• Height above ground is not a hard rule. At 160 it's impractical to be half a wavelength high anyway, so work with what you have.

  • If you make a dipole, you should include a balun, otherwise the coax will radiate (which doesn't matter) and you will have RF in your shack, affecting your computers and other things. A monopole doesn't have a balun but depends on a good ground.

  • 2
    $\begingroup$ "At 160 it's impractical to be half a wavelength high" - a now deceased friend used helium weather balloons to make nice verticals for 160m. With a neon bulb on the top to flash while transmitting to warn any low flying planes at night. Also made for some local UFO reports... $\endgroup$
    – Jon Custer
    Sep 25 at 13:00

This technique basically works, in that you can get a resonant antenna at a shorter length than you would with plain wire. It's a form of linear loading.

But, it's a worse (lower efficiency) antenna than the one you would get if you simply made a dipole out of the same length of wire and added loading coils to bring it into resonance. You can find calculators to help with coil-loaded dipoles, but the best thing is to build and test. On 160m you can tolerate a low SRF (down to around 4MHz) which means that the optimum arrangement is a couple of really big coils about 80% of the way from the center, with 20% of wire beyond them, but if that's mechanically impractical you can use smaller coils closer to the center, at a bit of a cost in efficiency

  • $\begingroup$ (A 53m-long antenna for 160m would need a pair of roughly 23uH inductors if they were right at the center, or 125uH if they were at the 80% point. 125uH is a lot of coil — as in, 40 to 50 feet of wire on a 4 to 6 inch diameter form.) $\endgroup$ Sep 25 at 1:39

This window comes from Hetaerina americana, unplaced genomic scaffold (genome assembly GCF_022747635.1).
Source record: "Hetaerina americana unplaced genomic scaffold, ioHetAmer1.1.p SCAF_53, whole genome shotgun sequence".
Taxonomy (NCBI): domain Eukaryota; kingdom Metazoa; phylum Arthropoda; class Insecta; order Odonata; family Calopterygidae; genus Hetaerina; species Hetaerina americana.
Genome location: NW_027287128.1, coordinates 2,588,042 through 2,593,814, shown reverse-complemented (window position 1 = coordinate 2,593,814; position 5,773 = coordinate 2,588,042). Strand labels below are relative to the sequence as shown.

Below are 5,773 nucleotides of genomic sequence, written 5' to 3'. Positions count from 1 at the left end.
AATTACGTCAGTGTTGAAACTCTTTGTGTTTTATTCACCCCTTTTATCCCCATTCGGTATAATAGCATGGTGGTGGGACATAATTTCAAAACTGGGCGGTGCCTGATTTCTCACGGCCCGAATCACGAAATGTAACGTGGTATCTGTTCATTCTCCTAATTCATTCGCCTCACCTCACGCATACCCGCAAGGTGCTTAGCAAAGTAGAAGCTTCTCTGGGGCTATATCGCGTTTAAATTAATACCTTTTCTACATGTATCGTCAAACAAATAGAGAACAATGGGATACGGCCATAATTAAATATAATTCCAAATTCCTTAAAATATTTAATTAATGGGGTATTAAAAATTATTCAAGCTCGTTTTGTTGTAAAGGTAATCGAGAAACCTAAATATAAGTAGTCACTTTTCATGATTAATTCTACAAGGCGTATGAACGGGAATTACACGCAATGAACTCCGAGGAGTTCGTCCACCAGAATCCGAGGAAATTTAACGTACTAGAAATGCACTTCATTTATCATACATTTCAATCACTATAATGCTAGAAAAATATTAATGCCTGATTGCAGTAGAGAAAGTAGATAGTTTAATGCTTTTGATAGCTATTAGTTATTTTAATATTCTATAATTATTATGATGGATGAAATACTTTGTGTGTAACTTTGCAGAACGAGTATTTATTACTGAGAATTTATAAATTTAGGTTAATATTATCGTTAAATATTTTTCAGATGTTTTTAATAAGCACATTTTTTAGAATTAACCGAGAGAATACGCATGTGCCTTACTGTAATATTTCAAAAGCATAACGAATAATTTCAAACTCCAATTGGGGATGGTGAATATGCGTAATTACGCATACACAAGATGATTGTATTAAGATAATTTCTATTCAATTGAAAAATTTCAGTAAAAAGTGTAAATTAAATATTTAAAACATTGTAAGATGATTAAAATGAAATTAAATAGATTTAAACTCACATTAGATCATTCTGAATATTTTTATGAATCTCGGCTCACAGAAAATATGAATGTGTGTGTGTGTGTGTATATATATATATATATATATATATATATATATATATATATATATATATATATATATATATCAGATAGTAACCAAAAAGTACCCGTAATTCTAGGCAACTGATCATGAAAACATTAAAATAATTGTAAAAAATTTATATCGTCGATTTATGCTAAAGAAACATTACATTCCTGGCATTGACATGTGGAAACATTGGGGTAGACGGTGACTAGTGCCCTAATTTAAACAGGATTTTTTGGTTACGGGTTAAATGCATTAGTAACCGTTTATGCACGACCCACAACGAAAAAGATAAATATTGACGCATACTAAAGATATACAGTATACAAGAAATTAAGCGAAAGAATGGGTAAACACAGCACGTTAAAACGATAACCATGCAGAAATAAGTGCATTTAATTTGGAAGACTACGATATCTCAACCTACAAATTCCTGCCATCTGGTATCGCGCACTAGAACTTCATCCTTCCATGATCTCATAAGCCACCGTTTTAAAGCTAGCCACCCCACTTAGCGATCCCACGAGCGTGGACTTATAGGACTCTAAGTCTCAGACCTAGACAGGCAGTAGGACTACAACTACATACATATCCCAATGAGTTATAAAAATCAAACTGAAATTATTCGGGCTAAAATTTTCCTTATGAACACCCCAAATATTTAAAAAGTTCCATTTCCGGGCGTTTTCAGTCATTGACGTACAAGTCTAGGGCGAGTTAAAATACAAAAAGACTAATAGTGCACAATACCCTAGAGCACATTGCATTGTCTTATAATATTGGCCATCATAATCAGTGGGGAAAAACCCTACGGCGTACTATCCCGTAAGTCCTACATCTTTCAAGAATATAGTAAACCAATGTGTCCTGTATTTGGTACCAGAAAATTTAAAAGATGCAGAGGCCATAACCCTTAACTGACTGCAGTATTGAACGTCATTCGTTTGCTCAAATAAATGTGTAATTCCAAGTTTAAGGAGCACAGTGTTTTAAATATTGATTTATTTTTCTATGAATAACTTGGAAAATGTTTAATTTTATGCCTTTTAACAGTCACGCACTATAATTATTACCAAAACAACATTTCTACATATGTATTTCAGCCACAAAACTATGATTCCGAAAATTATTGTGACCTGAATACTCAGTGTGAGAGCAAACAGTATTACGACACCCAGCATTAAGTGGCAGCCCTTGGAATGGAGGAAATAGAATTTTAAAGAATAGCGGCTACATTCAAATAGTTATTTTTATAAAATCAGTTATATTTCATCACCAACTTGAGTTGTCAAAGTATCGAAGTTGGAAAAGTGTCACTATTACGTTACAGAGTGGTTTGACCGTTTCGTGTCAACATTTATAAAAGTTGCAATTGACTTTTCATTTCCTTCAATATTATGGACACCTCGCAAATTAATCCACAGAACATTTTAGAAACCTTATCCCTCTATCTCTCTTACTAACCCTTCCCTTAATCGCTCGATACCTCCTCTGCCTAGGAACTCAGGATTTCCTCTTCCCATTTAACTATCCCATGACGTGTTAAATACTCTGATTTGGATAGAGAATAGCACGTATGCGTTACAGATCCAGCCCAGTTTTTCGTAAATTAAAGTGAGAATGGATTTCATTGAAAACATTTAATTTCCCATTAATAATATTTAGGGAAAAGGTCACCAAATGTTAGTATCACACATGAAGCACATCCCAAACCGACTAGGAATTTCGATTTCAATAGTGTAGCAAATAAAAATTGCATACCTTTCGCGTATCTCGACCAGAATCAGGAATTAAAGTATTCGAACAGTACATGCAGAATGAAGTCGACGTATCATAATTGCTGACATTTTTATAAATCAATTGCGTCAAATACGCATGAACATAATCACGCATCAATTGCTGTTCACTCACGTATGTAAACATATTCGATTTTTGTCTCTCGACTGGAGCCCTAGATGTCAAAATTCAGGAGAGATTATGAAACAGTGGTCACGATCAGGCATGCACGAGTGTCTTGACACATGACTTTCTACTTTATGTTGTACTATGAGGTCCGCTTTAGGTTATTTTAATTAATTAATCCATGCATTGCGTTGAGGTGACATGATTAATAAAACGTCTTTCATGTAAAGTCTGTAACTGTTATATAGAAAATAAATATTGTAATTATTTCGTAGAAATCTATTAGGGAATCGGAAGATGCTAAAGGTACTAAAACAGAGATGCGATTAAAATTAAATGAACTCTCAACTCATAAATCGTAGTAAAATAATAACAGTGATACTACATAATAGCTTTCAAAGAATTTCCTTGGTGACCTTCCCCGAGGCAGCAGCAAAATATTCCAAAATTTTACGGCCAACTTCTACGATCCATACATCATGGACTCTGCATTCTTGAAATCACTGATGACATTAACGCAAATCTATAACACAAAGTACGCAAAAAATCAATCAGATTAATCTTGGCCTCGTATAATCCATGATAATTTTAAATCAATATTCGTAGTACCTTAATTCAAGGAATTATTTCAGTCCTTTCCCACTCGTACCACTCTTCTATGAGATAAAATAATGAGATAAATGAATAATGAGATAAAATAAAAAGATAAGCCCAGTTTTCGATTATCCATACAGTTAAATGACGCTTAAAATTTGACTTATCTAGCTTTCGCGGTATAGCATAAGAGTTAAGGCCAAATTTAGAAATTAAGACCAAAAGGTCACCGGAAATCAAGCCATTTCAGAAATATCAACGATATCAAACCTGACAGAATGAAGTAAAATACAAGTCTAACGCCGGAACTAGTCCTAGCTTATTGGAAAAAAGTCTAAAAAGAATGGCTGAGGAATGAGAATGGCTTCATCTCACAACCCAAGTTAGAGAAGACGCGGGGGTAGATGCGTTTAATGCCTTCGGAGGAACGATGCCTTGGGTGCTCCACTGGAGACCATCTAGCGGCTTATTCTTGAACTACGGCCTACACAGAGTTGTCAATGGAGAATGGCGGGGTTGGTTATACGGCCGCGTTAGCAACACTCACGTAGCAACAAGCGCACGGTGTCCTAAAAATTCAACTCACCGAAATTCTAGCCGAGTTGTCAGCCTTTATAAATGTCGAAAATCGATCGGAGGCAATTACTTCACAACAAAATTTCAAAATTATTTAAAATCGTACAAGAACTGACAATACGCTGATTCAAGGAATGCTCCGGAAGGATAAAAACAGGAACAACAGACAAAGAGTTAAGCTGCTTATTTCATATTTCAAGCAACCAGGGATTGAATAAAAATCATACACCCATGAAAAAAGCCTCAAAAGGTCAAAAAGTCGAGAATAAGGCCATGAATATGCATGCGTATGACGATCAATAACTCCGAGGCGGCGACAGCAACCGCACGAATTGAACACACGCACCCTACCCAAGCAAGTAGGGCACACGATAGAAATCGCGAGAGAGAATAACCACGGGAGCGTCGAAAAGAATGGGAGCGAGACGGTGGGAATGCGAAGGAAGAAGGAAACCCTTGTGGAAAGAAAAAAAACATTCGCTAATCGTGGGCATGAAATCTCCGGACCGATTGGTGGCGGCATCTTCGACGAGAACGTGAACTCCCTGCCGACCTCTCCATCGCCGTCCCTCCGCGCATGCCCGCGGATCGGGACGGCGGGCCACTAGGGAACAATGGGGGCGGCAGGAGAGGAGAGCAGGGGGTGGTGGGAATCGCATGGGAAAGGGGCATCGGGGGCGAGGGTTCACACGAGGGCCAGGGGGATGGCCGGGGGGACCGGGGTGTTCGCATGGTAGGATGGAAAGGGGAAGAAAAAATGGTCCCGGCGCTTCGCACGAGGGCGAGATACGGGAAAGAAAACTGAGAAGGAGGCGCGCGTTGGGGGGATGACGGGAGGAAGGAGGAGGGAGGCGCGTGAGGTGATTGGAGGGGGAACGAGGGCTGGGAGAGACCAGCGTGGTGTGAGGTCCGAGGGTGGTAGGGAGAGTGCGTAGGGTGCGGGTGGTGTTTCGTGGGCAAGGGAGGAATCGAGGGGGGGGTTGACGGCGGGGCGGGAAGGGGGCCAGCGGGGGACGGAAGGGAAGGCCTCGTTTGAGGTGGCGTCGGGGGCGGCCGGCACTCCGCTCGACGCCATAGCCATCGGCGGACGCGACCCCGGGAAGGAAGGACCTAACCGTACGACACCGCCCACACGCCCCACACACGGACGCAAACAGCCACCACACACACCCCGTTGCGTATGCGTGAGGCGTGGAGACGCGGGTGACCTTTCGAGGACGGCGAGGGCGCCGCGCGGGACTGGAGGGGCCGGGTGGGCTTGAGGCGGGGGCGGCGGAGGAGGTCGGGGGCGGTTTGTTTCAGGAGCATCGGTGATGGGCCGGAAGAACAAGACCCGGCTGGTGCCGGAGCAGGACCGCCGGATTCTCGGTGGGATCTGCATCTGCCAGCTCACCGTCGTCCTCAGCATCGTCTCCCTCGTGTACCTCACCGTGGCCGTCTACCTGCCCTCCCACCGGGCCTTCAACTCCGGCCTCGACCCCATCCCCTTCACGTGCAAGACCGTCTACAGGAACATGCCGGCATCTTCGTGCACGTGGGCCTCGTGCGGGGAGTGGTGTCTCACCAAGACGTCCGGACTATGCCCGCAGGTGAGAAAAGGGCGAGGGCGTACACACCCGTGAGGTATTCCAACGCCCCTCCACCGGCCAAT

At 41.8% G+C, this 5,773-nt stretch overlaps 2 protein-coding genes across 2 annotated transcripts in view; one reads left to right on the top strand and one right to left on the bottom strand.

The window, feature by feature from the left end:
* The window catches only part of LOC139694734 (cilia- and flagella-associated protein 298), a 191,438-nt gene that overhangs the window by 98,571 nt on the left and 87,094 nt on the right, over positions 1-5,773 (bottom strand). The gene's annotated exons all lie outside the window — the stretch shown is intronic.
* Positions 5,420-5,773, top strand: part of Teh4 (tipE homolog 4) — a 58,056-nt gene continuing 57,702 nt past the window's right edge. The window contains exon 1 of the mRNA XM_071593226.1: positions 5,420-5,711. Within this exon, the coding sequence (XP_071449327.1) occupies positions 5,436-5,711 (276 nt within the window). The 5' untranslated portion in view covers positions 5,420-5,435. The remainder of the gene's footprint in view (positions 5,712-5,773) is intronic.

• $\begingroup$ Most of the 160m coils I've seen were closer to 12" in diameter. Lots of turns of magnet wire around a bucket... 50 ft of magnet wire around a bucket doesn't seem like that much. $\endgroup$
    – user10489
    Sep 27 at 0:13

Since each leg of the dipole is a 1/4 wave, electrically, I imagine the antenna design you're contemplating is a fairly lossy design that happens to give a good match. As far as coils, they always reduce the band-width of an antenna, and where would you even put them in that design? If space is really limited, I'd go with an Inverted L as suggest by TomNexus, and if you have a tuner, install a coil.

If you want multi-band from one antenna, and you have little more space, watch this: https://www.youtube.com/watch?v=4lzlZxxUzM0&t=475s Bob Brehm shows his Off-Center-Fed dipole as being coax fed, with the coax terminated into an UnUn at the antenna. He also stresses the importance of a choke on the coax. I like the multi-band resonance capability of his particular 80/20 design, as long as you have a tuner/transmatch, I think it's an intriguing design.

One last note, antenna radiators do have a velocity factor because the antenna isn't in a perfect vacuum, it is surrounded by air. The antennas I have built always wind up being between 93%-96% of calculated length.

  • 2
    $\begingroup$ Yup, lossy design! And the lossyer, the lower the VSWR. You know, like a dummy load. :-) $\endgroup$ Sep 27 at 22:25